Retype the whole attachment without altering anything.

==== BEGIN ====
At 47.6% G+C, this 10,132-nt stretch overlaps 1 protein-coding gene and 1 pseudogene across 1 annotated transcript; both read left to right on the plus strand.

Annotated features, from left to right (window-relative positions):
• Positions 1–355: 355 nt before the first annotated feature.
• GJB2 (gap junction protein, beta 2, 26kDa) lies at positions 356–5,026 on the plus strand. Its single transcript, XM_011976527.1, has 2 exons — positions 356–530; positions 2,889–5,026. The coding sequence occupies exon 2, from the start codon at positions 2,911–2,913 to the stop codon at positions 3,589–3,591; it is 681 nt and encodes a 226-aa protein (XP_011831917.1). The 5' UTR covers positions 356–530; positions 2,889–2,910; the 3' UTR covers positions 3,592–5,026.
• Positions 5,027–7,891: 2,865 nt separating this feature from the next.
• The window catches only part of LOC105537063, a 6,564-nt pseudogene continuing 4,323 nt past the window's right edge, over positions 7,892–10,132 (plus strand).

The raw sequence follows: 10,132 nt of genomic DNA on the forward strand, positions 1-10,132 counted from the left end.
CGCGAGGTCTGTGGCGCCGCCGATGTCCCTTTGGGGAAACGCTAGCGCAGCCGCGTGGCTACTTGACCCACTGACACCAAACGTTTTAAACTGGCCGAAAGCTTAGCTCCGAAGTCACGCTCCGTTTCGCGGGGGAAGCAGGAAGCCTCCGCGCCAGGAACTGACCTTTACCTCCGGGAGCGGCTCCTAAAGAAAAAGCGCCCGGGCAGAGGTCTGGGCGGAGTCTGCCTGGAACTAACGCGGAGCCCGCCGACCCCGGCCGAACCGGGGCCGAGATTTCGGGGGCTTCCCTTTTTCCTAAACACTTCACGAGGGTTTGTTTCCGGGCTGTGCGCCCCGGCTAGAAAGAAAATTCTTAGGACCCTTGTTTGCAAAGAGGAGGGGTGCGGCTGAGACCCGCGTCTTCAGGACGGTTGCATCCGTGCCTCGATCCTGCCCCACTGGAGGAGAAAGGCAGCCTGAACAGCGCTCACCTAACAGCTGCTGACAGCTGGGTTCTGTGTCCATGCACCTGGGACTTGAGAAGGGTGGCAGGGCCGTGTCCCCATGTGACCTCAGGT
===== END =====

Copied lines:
At 47.6% G+C, this 10,132-nt stretch overlaps 1 protein-coding gene and 1 pseudogene across 1 annotated transcript; both read left to right on the plus strand.

Annotated features, from left to right (window-relative positions):
• Positions 1–355: 355 nt before the first annotated feature.
• GJB2 (gap junction protein, beta 2, 26kDa) lies at positions 356–5,026 on the plus strand. Its single transcript, XM_011976527.1, has 2 exons — positions 356–530; positions 2,889–5,026. The coding sequence occupies exon 2, from the start codon at positions 2,911–2,913 to the stop codon at positions 3,589–3,591; it is 681 nt and encodes a 226-aa protein (XP_011831917.1). The 5' UTR covers positions 356–530; positions 2,889–2,910; the 3' UTR covers positions 3,592–5,026.
• Positions 5,027–7,891: 2,865 nt separating this feature from the next.
• The window catches only part of LOC105537063, a 6,564-nt pseudogene continuing 4,323 nt past the window's right edge, over positions 7,892–10,132 (plus strand).

The raw sequence follows: 10,132 nt of genomic DNA on the forward strand, positions 1-10,132 counted from the left end.
CGCGAGGTCTGTGGCGCCGCCGATGTCCCTTTGGGGAAACGCTAGCGCAGCCGCGTGGCTACTTGACCCACTGACACCAAACGTTTTAAACTGGCCGAAAGCTTAGCTCCGAAGTCACGCTCCGTTTCGCGGGGGAAGCAGGAAGCCTCCGCGCCAGGAACTGACCTTTACCTCCGGGAGCGGCTCCTAAAGAAAAAGCGCCCGGGCAGAGGTCTGGGCGGAGTCTGCCTGGAACTAACGCGGAGCCCGCCGACCCCGGCCGAACCGGGGCCGAGATTTCGGGGGCTTCCCTTTTTCCTAAACACTTCACGAGGGTTTGTTTCCGGGCTGTGCGCCCCGGCTAGAAAGAAAATTCTTAGGACCCTTGTTTGCAAAGAGGAGGGGTGCGGCTGAGACCCGCGTCTTCAGGACGGTTGCATCCGTGCCTCGATCCTGCCCCACTGGAGGAGAAAGGCAGCCTGAACAGCGCTCACCTAACAGCTGCTGACAGCTGGGTTCTGTGTCCATGCACCTGGGACTTGAGAAGGGTGGCAGGGCCGTGTCCCCATGTGACCTCAGGT